Why not use Travelators, a moving walkway like the Airports all up and COMM AVE, this would solve all the issues. Might cost a couple of Billion Dollars but BU has it. Or even cheaper give each student a skateboard. Comm ave is way too busy for Bikes or scooters, hop on the T.

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Voting closed 5

I totally agree, we should get rid of parking and make one lane for buses/bikes between the BU bridge and Kenmore.

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This is one of the highest volume bike corridors in the city. From 2007 to 2017, bicycle use on Comm Ave has increased 47 percent during the morning commute and 135 percent during peak afternoon traffic. That was without the now safer protected lanes.

This stretch had crashes at a number roughly twice the state average

http://www.bu.edu/articles/2017/protected-bike-lanes-commonwealth-ave/

Also lets not forget that this has also resulted in the installation of a few floating bus stops that now better serve the bus lines going through here.

But if its an honest argument about cheapness, sure would be cheaper just to remove parking, have pedestrians, bus/bike lanes and light rail only going through here. But lets be honest, its not honest.

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Voting closed 18

School asks city for help. Haha! The city should ask BU how much they paid in lieu of taxes last year.

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non- car culture. also pedestrians please realize when you are in a bicycle lane. notice this: i don't believe cyclists have the right to kill pedestrians with impunity. unlike the way motorists feel about cyclists

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I would never have bought one, but I won one in a Cambridge Community Development Department raffle, and occasionally I find it useful for going places where a bicycle would be inconvenient or difficult to bring along.

One thing I don't really understand is where I should be riding this. My speed when riding this is about 6 mph, which is twice as fast as a pedestrian but half as fast as a bicycle. It seems an uneasy fit on either the sidewalk or the street (whether or not the street has a bike lane). So I find myself switching back and forth between the two a lot.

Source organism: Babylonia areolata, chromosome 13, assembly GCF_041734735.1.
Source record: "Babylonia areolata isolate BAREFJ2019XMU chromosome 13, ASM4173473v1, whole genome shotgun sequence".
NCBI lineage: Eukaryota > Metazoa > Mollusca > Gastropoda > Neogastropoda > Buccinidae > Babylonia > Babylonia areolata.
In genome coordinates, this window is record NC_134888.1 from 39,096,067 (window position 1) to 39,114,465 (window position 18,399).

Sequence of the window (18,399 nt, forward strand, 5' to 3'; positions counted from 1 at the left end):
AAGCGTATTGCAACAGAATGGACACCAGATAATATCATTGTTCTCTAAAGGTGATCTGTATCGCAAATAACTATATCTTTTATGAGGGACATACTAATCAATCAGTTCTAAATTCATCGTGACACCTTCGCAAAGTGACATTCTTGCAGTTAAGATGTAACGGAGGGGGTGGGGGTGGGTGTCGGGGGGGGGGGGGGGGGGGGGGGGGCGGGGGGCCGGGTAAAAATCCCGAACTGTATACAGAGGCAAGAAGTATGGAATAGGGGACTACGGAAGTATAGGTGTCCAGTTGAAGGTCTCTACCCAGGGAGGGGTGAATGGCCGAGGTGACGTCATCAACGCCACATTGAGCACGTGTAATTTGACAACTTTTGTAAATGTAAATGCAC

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Voting closed 5

How about commonsense?

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If the BU Police truly cared about vulnerable road users they’d actually do some traffic enforcement and keep vehicles (including theirs!) from blocking the bike lanes through campus. People don’t ride on the sidewalk because they are law breaking scoundrels, they do it because the city/state isn’t building infrastructure for them to feel safe off the sidewalk, particularly east of the BU Bridge, and the BUPD is doing nothing to keep safe the meager infrastructure that does exist. If BU wants to meet its ambitious climate goals, people using carbon free ways to get around campus need to feel safe doing so.

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People don’t ride on the sidewalk because they are law breaking scoundrels, they do it because the city/state isn’t building infrastructure for them to feel safe off the sidewalk

Where the "people" are BU students, I'm guessing that not feeling safe has a lot to do with never having ridden a bike anywhere but a suburban cul de sac or a "bike path". Neither is good preparation for being a transportational cyclist. Considering a sidewalk "safe" is definitely the hallmark of someone who needs to improve their skills (and, possibly, someone who has lived in a world without sidewalks).

Feeling safe != being safe.

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Voting closed 3